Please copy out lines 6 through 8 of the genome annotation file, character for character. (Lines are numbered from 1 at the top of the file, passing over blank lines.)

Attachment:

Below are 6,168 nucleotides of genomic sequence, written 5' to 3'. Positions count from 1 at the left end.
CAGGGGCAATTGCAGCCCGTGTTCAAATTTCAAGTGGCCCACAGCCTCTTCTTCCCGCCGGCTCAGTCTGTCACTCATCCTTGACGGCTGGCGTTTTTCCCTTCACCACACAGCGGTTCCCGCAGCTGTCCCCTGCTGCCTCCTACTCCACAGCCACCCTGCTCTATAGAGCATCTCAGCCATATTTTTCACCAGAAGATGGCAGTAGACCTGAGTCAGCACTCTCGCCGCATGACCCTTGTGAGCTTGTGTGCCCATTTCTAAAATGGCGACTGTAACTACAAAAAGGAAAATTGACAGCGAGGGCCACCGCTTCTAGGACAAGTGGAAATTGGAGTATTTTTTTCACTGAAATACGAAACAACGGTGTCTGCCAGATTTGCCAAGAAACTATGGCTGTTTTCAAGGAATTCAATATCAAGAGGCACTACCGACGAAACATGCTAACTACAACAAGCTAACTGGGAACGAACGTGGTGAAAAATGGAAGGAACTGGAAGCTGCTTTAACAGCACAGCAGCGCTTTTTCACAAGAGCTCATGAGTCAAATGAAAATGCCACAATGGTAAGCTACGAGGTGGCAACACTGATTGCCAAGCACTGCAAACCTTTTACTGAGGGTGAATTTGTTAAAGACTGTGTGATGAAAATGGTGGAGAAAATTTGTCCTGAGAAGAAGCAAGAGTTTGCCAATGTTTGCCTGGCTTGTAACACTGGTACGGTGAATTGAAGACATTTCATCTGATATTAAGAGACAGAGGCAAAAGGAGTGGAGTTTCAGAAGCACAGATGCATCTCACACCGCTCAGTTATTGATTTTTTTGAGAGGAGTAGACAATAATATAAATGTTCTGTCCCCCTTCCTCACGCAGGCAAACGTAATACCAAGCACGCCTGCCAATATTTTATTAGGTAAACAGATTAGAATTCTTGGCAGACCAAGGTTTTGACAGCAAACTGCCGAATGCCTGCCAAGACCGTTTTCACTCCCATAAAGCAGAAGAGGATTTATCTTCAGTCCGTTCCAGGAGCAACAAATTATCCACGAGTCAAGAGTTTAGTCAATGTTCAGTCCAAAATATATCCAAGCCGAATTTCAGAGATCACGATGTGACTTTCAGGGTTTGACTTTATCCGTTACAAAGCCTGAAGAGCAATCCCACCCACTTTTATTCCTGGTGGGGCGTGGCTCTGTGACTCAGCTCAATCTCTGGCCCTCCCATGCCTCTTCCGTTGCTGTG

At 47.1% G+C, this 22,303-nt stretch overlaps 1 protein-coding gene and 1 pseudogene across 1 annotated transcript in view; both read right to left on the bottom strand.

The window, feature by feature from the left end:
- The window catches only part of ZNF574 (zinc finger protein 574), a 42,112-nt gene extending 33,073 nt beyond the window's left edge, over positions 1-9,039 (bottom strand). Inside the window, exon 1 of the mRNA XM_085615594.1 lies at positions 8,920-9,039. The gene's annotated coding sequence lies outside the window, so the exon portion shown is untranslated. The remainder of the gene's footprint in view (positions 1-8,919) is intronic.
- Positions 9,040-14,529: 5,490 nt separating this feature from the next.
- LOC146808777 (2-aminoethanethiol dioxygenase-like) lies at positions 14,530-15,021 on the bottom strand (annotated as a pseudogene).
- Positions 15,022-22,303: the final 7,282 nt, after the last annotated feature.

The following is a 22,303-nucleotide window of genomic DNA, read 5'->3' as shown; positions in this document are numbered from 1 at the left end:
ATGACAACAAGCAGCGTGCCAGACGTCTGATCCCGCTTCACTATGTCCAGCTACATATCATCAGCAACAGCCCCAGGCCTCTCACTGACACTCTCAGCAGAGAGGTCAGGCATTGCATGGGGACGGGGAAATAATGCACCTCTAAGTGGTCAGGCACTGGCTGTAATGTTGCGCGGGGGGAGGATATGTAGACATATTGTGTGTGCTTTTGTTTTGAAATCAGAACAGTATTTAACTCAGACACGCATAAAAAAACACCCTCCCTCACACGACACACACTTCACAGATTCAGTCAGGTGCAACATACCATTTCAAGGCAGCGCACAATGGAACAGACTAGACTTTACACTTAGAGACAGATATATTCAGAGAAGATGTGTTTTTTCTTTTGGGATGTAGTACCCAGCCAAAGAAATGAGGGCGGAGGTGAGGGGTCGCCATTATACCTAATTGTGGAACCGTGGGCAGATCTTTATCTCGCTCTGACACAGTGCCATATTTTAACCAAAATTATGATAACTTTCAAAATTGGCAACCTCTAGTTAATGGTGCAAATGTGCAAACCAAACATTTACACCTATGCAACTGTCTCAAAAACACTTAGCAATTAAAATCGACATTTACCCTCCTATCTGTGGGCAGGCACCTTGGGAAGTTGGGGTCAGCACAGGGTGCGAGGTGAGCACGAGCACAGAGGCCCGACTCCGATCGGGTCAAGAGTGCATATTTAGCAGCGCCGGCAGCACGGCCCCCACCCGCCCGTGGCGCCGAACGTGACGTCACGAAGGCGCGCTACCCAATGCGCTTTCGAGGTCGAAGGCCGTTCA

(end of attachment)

- Positions 9,040-14,529: 5,490 nt separating this feature from the next.
- LOC146808777 (2-aminoethanethiol dioxygenase-like) lies at positions 14,530-15,021 on the bottom strand (annotated as a pseudogene).
- Positions 15,022-22,303: the final 7,282 nt, after the last annotated feature.